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Peggy Farooqi
Mum of 3 (1994, 1995, 1998)- born in East Germany --lived in UK/ Kent since 1993 -- studied criminology -- love reading / writing / travelling / needlecraft 
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Peggy Farooqi is a participant in the Amazon EU Associates Programme, an affiliate advertising programme designed to provide a means for sites to earn advertising fees by advertising and linking to Amazon.co.uk.

27 January 2014

Fifth revised edition


If you are starting out as a freelance translator or would like a career as such and got no idea where to begin or would like advice on certain areas - this is the book to get. It is the best one I've found on the market for this purpose and I can't praise it enough.


Title
A Practical Guide for Translators
Author
Geoffrey Samuelsson-Brown
Publisher
 Multilingual Matters
Publication Date
2010 (5th Edition)
Pages
201
Genre
languages, business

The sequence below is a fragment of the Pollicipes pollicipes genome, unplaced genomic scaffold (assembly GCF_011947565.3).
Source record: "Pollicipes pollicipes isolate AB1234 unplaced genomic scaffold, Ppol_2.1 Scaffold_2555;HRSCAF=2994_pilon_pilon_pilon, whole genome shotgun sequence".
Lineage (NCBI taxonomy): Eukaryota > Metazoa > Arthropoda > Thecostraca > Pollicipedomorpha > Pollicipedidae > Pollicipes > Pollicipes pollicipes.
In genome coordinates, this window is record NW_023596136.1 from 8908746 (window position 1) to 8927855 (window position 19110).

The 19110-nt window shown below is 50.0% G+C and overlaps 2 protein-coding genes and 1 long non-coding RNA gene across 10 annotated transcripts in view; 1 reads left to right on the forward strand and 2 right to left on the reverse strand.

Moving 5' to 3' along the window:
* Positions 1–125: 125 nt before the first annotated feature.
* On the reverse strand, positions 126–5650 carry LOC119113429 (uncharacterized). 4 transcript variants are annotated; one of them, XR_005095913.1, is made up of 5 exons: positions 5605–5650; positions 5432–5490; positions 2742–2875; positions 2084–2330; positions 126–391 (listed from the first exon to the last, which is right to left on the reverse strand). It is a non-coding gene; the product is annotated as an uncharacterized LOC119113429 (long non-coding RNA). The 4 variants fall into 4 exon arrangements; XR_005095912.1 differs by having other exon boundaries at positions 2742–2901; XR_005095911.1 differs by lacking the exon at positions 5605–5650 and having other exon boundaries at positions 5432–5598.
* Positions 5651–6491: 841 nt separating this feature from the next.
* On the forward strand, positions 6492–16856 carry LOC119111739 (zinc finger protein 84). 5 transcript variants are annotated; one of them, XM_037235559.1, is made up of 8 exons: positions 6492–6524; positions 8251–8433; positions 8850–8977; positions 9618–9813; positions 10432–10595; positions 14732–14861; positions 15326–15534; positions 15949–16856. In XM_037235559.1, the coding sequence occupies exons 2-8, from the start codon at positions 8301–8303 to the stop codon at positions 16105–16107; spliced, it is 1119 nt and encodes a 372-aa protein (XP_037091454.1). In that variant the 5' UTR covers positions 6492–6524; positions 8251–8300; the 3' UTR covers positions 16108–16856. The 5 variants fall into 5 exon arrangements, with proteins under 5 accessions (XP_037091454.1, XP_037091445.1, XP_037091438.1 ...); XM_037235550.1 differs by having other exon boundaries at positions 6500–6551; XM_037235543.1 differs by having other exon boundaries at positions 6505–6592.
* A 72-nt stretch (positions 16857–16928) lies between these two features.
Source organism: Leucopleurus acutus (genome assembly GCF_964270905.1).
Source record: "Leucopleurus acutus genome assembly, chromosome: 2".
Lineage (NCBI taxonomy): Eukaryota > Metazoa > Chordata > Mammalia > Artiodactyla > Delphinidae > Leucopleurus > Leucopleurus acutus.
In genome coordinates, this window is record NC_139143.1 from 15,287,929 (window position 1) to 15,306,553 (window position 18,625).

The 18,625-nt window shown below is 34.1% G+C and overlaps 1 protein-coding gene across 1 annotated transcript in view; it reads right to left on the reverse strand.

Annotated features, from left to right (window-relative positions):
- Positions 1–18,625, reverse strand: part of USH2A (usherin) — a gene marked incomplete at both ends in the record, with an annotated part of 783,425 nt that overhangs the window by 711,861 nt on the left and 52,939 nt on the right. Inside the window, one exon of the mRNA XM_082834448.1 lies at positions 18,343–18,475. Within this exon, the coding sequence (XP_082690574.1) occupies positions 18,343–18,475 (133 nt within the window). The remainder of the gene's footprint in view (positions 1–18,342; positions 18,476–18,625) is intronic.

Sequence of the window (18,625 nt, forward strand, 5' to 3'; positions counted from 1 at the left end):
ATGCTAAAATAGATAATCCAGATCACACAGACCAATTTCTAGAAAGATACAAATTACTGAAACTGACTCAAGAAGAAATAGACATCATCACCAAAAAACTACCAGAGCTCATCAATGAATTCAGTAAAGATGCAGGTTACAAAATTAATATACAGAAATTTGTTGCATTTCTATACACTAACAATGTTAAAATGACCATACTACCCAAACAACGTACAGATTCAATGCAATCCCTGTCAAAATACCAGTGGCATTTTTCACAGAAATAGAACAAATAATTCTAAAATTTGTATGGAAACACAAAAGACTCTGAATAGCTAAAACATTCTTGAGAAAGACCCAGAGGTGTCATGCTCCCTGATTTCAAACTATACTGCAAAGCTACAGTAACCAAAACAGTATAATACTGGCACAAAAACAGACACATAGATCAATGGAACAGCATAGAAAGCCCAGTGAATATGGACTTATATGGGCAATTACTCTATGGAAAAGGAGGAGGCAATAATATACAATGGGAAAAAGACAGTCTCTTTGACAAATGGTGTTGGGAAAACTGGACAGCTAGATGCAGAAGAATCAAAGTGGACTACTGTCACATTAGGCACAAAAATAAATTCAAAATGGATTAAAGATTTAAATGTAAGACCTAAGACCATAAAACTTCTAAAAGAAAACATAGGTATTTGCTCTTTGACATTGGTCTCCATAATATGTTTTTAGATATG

The book is all about the business side of setting up and being a freelance translator.The author covers the following:


  1. How to become a translator
  2. Bilingualism - the myths and the truth
  3. The client's viewpoint
  4. Running a translation business
  5. Your working environment and the tools of the trade
  6. Machine translation and computer-aided translation
  7. Sources of reference, date retrieval and file management
  8. Quality control and accountability
  9. Presentation and delivery of translations
  10. What to do if things go wrong
  11. Professional organisations for translators
  12. Planning your exit strategy
An appendix further gives Translators organisations, and links. The advice can obviously applied to any language combination. Samuelsson-Brown's writing is very clear, with plenty of relevant examples from real life settings whilst never being unnecessarily academic. 

This book has given me the confidence to be able to tackle the business side of being a Freelance Translator right from the first step (where do I even start with this…) and to make sure that you don't forget anything with such a big undertaking (i.e. do I need insurance and what type, what equipment do I really need and what will be a luxury). I have referred it again and again and would not hesitate to recommend it to anyone wanting to break into Freelance Translations. All advice is UK-relevant.